However, there are also several strengths that could be useful in future studies. For example, we included an active control group, listening to music, which is something that adolescents tend to do when feeling stressed or emotionally challenged [53]. A focus on listening is sometimes included in MBI, as in MBCT [51], and the partial similarity between the two interventions [81] makes these two groups comparable in terms of focus, although the focus in mindfulness is purposeful and without judgment. Another strength is that we evaluated the compliance in several steps [67]. The study design included reliable, well-validated questionnaires, and no adverse reactions to any of the interventions were reported. Finally, this is the first RCT that aimed to compare two different Internet-based self-help programmes in both male and female adolescents.

Conclusions

In conclusion, the compliance rates of the two Internet-based self-help programmes were very low in adolescents, which did not allow us to investigate our primary aim. The study provides, however, useful information for the planning of future studies in adolescents. Future studies need to examine potential causes behind why compliance rates may be low in Internet-based self-help programmes and how compliance rates can be increased in adolescents, as the potentially positive effects of mindfulness programmes on psychiatric symptoms and stress most likely are related to compliance rates.

Notes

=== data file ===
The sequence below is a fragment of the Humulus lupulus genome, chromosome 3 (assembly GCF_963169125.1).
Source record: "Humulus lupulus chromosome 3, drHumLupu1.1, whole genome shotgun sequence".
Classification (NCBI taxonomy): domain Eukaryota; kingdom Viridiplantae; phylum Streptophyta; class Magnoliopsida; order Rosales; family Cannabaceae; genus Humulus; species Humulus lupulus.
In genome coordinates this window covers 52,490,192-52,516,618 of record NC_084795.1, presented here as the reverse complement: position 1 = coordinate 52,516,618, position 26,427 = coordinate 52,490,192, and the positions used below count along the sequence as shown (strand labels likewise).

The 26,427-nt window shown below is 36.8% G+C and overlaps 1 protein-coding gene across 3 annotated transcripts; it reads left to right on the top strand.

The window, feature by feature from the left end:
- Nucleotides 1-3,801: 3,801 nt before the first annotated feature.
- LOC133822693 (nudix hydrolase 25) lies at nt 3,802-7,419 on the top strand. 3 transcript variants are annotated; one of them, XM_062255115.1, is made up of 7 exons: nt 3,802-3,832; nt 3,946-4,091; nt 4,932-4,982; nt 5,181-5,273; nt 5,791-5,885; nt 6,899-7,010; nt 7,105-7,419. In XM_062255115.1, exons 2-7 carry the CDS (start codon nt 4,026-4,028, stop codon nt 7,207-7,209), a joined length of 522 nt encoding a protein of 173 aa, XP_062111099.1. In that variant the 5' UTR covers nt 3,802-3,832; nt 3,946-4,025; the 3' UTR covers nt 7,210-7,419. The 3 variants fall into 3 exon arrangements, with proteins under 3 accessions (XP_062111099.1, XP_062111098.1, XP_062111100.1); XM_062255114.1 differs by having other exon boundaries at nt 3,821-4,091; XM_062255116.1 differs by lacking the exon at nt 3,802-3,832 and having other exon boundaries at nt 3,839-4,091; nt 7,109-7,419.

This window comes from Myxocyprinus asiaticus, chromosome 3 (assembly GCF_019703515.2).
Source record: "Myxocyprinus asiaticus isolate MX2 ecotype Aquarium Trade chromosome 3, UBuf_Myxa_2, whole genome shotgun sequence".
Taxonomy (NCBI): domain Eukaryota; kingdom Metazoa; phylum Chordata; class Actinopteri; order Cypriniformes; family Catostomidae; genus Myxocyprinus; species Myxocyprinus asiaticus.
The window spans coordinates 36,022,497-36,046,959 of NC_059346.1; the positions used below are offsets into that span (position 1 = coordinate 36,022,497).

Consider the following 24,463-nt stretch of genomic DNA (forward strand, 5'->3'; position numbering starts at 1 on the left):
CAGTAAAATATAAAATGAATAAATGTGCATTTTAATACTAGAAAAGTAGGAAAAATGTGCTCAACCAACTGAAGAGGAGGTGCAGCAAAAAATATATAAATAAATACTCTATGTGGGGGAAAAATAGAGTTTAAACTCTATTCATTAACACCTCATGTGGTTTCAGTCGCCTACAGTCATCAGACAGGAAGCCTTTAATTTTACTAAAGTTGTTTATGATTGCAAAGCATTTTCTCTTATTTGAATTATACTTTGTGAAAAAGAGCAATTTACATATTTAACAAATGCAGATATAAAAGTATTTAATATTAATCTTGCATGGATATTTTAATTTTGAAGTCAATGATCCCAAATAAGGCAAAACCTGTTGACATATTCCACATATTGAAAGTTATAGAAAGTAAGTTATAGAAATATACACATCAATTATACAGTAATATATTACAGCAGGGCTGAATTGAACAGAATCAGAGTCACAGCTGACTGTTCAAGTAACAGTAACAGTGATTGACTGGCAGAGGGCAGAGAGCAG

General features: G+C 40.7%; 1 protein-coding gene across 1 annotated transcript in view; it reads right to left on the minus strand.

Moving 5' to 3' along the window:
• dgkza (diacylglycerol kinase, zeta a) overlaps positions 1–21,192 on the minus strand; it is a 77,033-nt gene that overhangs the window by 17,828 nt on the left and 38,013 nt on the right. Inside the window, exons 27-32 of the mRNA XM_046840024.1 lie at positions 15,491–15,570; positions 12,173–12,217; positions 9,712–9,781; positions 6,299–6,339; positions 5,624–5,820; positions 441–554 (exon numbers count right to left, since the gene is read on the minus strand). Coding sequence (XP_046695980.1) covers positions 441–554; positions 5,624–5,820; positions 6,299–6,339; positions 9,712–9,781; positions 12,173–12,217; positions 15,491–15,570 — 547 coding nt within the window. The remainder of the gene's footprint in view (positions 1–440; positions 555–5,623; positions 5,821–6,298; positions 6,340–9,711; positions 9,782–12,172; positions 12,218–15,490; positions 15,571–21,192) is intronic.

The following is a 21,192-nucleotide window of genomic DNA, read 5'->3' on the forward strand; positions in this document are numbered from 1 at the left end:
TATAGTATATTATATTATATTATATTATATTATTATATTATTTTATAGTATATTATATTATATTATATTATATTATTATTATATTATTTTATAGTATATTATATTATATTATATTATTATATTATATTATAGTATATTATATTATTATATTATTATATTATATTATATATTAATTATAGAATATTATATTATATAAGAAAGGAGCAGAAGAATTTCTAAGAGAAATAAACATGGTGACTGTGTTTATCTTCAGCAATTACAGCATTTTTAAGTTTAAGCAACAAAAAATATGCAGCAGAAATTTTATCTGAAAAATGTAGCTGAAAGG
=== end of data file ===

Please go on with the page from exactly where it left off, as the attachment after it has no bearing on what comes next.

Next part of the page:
Acknowledgements

We would like to thank both the staff and the students of the two participating schools: Bergska Skolan and Gymnasieskolan Spyken. We would also like to thank Patrick Reilly for correcting the language in the draft and Karolina Palmér for statistical aid. We are furthermore most obliged to Ola Schenström at Mindfulnesscenter AB, who provided the mindfulness intervention free of charge and also for giving us access to its log files. We are also indebted to Professor Björn Ejdemo, who chose the music, and Dr Per Vegfors who analysed the music from an adolescent psychiatric perspective.

Compliance with ethical standards

Conflict of Interest

On behalf of all authors, the corresponding author states that there is no conflict of interest.

Funding

The Swedish Research Council for Health, Working Life, and Welfare (In Swedish: Forte) and the Swedish Research Council to Jan Sundquist.

Ethical standards

We obtained the ethical permission for the study from the local ethics committee (Etikprövningsnämnden) in Lund, Sweden (Reference No. 2011/345). The study was registered at www.clinicaltrials.gov before it commenced (Reference No. NCT01457222). The study was designed and performed in accordance with the Declaration of Helsinki. Written informed consent was provided by each participant.

Supplementary material

787_2017_1035_MOESM1_ESM.docx (99 kb)
Supplementary material 1 (DOCX 98 kb)
787_2017_1035_MOESM2_ESM.docx (82 kb)
Supplementary material 2 (DOCX 81 kb)

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© The Author(s) 2017

Open AccessThis article is distributed under the terms of the Creative Commons Attribution 4.0 International License (http://creativecommons.org/licenses/by/4.0/), which permits unrestricted use, distribution, and reproduction in any medium, provided you give appropriate credit to the original author(s) and the source, provide a link to the Creative Commons license, and indicate if changes were made.

Authors and Affiliations

  1. 1.Department of Clinical Sciences Malmö, Center for Primary Health Care ResearchLund UniversityMalmöSweden
  2. 2.Clinical Research Centre (CRC), Building 28, Floor 11Skåne University HospitalMalmöSweden